Dr John Bonnici visited Brisbane recently to spread the Good News through his healing ministry. Journalist PAUL DOBBYN spoke with him
DON’T bother to ask Maltese medical doctor and spiritual healer John Bonnici whether he has “the gift of healing”.
He’ll quickly deny it and explain he’s “more like a postman delivering a gift” – except of course in this case “the gift is from God”.
And most likely he’ll say, as he did to me on his recent visit to Brisbane, “I don’t have the gift of healing … the gift is given to the person who is healed”.
“Healing comes naturally when Jesus is glorified – the Holy Spirit is then present and the healing starts,” he said.
“The whole thing is to preach the simple Gospel of Jesus Christ.
“So many times the message gets lost in all the frills.
“We have so many beautiful things within the Catholic Church, we can forget the central message of our faith – this person of Jesus.”
To hear Dr Bonnici and his young associate Ian Diacono share their experiences, healing through God’s power can become an everyday occurrence. All we have to do is believe and ask for it.
Not only this, but it’s very “presumptuous” of believers to preach Christ’s Gospel without these signs of healing – “a vital part of the equipment for salvation Jesus left his followers”.
“We’re always seeing wonderful things,” Dr Bonnici said.
“I myself have seen instances where healthy kidneys were created when they were once shriveled.”
The 67-year-old doctor who was “baptised in the Holy Spirit” in 1963, then reaches into his presumably deep file of miraculous healing case histories to relate a remarkable event some 15 years prior.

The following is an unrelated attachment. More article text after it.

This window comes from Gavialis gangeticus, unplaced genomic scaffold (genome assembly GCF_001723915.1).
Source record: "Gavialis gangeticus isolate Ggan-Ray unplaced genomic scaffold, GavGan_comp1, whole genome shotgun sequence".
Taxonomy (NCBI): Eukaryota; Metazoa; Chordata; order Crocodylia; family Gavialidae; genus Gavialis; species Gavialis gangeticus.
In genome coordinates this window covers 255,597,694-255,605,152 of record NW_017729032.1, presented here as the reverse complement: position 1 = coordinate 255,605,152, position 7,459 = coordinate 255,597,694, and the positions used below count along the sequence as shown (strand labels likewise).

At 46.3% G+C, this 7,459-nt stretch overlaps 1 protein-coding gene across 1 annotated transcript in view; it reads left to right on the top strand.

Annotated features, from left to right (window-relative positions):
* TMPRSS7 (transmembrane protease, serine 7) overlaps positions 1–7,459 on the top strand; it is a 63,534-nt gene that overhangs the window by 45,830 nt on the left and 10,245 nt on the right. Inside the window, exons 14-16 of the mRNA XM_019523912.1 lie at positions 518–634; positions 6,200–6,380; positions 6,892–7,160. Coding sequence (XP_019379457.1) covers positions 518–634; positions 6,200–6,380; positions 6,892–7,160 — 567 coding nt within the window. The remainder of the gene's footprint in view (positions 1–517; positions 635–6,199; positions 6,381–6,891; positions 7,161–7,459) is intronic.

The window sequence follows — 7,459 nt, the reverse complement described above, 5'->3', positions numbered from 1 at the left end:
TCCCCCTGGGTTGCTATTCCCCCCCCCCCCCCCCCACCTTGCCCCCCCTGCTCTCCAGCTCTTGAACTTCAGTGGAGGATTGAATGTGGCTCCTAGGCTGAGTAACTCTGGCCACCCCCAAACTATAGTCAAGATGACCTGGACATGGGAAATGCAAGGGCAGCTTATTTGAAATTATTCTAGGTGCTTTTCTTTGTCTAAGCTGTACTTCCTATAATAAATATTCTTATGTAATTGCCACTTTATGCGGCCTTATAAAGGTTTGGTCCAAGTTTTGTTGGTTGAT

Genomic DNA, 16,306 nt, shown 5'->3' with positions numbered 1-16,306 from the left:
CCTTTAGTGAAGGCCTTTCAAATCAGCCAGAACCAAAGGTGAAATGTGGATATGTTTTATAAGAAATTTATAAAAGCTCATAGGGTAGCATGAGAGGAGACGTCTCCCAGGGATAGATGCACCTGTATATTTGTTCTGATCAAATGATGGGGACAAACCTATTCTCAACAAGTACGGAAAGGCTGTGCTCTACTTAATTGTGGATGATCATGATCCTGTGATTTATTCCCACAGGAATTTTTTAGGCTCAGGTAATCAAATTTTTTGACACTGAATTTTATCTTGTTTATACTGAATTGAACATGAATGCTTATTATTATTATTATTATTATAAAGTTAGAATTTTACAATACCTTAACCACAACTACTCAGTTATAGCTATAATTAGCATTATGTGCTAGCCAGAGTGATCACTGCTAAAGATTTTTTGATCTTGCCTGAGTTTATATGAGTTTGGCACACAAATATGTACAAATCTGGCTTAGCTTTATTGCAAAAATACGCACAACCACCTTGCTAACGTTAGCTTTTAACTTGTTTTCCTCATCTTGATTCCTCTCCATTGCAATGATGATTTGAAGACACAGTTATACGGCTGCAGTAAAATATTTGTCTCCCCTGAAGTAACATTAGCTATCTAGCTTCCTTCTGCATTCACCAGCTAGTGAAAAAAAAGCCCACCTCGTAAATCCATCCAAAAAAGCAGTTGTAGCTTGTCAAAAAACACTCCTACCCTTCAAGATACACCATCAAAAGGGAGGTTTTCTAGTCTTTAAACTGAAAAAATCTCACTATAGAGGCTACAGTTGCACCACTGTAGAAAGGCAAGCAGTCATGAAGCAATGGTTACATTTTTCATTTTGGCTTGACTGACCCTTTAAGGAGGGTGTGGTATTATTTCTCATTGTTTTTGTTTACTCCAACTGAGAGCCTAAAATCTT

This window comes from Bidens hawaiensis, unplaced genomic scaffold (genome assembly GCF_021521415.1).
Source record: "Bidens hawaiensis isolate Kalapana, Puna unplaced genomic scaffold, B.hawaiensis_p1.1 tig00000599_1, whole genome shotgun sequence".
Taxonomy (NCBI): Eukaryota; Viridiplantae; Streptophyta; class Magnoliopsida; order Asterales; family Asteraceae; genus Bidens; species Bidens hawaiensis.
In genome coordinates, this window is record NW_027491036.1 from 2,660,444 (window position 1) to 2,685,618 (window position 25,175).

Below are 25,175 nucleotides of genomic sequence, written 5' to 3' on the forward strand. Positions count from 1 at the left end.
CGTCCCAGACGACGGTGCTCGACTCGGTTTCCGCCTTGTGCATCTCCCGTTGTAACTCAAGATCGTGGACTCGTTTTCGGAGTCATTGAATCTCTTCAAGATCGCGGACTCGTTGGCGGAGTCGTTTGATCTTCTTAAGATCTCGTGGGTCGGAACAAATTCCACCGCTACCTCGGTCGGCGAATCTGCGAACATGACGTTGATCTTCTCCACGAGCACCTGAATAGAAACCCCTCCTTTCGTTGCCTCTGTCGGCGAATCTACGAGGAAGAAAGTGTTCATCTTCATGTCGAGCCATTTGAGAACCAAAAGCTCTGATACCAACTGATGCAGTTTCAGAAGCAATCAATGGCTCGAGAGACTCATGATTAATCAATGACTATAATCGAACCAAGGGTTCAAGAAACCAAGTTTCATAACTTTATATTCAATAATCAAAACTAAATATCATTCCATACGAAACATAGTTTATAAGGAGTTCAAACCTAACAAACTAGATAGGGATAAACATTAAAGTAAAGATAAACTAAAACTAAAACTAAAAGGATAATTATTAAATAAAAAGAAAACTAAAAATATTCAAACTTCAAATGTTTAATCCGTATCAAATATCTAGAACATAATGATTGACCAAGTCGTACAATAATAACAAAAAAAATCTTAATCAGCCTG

“A young man had been in a very bad car accident and was left with very damaged brain,” he said.
“After three months in intensive care, he was declared brain dead and the life support machine was going to be switched off.
“This was when his mother called myself and others in our Charismatic community … she pleaded with us to pray for her son.
“I came up with others, but in the end I was the only one allowed into the IC room, being a doctor.”
As he entered the ward and saw the stricken young man, Dr Bonnici didn’t know what to pray for.
“In the end, all I could say was ‘Holy Spirit come upon him’.
“But as soon as I said these words his whole body jerked, so I thought I’d better do it again as something was happening.”
He repeated the prayer twice more, each with the same effect, then he left.
Dr Bonnici was later told by nurses that about five minutes after he left, the young man’s brain started working again.
“In a week he was out of hospital,” he said.
“There’s still a weakness in the side of the body relating to his brain damage … however, he’s now doing great things working for the poor.”
For Dr Bonnici and his young associate, this healing is for the whole Church not just the Charismatic movement.
In fact it’s also for those outside the Church.
“There was a girl in perfume shop at Malta Airport about two years ago – she had a hearing aid,” Mr Diacono said.
“We asked if she wanted us to pray for healing, she agreed and was at once able to hear without the aid.
“This happens all the time – we are always ready to try to heal.
“Jesus, after all, said ‘lay your hands on the sick, heal the sick’.
“We believe the same power He brought on earth is with us still to be used.